"Trusting in my preparation, I do expect to perform at a very high level and compete with the top 50 women for a spot on the podium."
Nothing is a given at the CrossFit Games Regional competitions, even if you’re a veteran.
This spring, fans watched as multi-year Games competitors failed to qualify for the 2013 Reebok CrossFit Games. Shana Alverson, Chris Spealler, Pat Burke, Lindsey Smith, Jenny Davis, Nate Schrader, Jeremy Kinnick, Chase Daniels, Annie Sakamoto and more missed the cut.
Entering the North Central Regional with an aching shoulder, four-time Games competitor Stacie Tovar knew she had to perform at her best despite her shoulder pain, or accept that she wasn’t going to the Games this year.
“I knew I had something going on when I felt unusually sore after Open Workout 13.3, and I just felt something wasn’t right with my shoulder,” she says. “At the time, I thought the injury was possibly a rotator cuff issue of some sort — a tear or strain, and tendonitis.”
She continued training despite the discomfort, and entered the Regional determined to qualify.
“The entire Regional weekend, I was a hot mess,” she says.
Although she was injured, Tovar started with a strong performance in Event 1 with a 6:24 Jackie for third behind Deborah Cordner Carson (6:13) and Elisabeth Akinwale (5:59).
“I can do Jackie unbroken. I just tried to hang on for as long as the shoulder would let me,” she says.
In the next event, she managed to reach 195 lbs. on the overhead squats. With one rep, she fell just behind Akinwale for second.
“I was confident in my overhead squat just because I knew that I was going to feel some tension in the shoulder just a handful of times. On the initial pull, and then in the jerk over my head and that was it,” she says. “Lucky for me, I was capable of doing a clean and jerk to get into overhead position each time using the same hands positioning for both movements.”
It was an impressive feat, but it exacted its toll on the Burpee Muscle-up Event. Feeling her shoulder, she got 26 reps within the seven-minute time cap to tie for fourth place.
“On the muscle-ups, I actually stood around with about 20 seconds left because it was just too painful,” Tovar recalls. “The muscle-ups were so early on in the competition and took so much out of me that I was pretty discouraged afterwards.”
Later that night, the training staff worked on her shoulder so she could continue on the next day. On Saturday, she powered through for a third-place finish on the 100s and a second-place finish on the deadlift/box jump couplet.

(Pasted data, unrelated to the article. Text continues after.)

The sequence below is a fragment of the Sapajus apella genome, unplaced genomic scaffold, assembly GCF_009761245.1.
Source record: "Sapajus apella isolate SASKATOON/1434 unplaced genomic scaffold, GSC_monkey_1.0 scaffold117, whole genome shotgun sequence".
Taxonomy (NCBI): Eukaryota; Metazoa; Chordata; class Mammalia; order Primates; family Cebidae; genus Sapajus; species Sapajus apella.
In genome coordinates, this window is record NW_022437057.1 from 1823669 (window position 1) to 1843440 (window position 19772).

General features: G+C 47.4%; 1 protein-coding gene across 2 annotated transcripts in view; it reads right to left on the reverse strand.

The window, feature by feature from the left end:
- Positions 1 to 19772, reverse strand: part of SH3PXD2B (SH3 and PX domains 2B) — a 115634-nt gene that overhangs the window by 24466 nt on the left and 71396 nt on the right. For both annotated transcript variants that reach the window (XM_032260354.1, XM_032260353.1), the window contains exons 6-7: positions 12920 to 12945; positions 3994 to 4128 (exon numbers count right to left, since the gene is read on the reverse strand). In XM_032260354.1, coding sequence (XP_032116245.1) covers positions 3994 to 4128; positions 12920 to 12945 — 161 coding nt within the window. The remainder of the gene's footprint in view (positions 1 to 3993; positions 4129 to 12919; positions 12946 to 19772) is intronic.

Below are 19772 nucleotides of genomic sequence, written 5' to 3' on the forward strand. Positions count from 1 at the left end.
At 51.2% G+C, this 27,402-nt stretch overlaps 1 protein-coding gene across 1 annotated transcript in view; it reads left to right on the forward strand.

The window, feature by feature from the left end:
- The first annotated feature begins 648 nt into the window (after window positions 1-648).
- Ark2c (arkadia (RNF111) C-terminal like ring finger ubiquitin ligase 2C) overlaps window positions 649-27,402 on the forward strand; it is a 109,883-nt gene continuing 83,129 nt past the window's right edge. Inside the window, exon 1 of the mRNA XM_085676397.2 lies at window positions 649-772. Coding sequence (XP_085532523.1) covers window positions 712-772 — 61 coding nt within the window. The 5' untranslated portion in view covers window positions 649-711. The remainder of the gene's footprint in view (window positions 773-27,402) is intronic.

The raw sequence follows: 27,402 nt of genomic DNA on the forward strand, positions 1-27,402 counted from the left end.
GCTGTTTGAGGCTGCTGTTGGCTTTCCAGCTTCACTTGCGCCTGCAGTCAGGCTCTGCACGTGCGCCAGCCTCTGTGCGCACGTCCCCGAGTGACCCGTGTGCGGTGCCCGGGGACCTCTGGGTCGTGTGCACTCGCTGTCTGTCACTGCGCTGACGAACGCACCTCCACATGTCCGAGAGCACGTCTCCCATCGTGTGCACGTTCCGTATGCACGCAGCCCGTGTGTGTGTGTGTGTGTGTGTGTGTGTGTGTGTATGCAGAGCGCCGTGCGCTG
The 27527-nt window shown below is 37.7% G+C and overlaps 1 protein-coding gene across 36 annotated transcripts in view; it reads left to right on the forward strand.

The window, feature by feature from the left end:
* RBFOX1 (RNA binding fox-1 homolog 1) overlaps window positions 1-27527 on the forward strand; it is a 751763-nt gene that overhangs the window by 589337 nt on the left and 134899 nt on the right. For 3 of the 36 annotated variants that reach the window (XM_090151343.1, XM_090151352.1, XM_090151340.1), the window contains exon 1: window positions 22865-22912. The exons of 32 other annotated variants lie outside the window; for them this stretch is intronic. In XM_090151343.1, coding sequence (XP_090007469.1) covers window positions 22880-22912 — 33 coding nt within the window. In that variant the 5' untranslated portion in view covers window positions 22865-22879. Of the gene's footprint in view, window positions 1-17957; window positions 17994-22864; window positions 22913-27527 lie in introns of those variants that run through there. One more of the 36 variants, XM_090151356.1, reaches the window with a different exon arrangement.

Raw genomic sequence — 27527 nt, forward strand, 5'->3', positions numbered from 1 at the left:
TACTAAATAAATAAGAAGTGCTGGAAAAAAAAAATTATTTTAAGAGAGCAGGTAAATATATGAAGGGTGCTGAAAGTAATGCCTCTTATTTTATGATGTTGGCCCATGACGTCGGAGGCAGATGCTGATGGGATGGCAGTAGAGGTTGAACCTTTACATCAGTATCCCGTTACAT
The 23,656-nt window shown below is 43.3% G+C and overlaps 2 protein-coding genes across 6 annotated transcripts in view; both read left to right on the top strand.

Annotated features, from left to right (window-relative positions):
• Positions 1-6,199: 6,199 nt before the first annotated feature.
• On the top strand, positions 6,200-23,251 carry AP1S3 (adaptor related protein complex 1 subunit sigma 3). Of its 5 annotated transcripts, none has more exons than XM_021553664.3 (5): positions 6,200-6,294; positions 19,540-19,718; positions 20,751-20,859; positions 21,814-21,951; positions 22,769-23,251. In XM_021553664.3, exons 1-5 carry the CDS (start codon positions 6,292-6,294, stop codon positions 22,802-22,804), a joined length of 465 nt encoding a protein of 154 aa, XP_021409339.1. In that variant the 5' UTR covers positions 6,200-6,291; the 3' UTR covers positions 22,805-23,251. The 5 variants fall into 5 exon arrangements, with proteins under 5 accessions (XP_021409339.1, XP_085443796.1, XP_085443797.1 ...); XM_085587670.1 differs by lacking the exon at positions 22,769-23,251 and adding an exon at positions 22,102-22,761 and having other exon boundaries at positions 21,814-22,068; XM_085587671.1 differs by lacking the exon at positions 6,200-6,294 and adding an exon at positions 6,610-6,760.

Taking fifth place on the last day’s chipper, and third place on the final event, she sealed second overall and thoroughly concealed her injury.
“When I was flying into Chicago, I made a pact with myself,” she says. “I told myself that regardless of what happens this weekend or where I’m at on the Leaderboard, I was not going to show frustration and weakness in front of my fellow competitors. I was not going to let my injury get the best of me.”
Tovar felt drained mentally and physically after every event, she says. When the weekend came to a close, she cried.
“I was totally overwhelmed with the fact that my body could continue on under so much pain and stress, and I was thrilled and truly so happy that I was going to the Games for the fifth year in a row,” she says.
It wasn’t until after Regionals that she learned the extent of her injury.
“(I) found out that I have a low-level grade 1 sprain of the infraspinatus, with some mild tendonitis going on, and I also have a fractured scapula,” she says.
She knows there is work to be done before heading to the StubHub Center at the end of this month, but she’s ready to face the daunting task. With everything she went through at Regionals, she is eyeing a spot on the podium at the Games this year.
“I go out there take it one (event) at a time, stick to a strategy, execute and have fun. Trusting in my preparation, I do expect to perform at a very high level and compete with the top 50 women for a spot on the podium,” she says.
Even though the Games have changed since her first trip there, she still cherishes every opportunity to compete with the best.
“I can still remember my first trip to the Games ... I did six workouts in one day, it was scorching hot and I was filthy dirty,” she remembers. “If you would have asked me on the Ranch five years ago, I never in a million years would have imagined that the Games would be the spectacle that they are today.”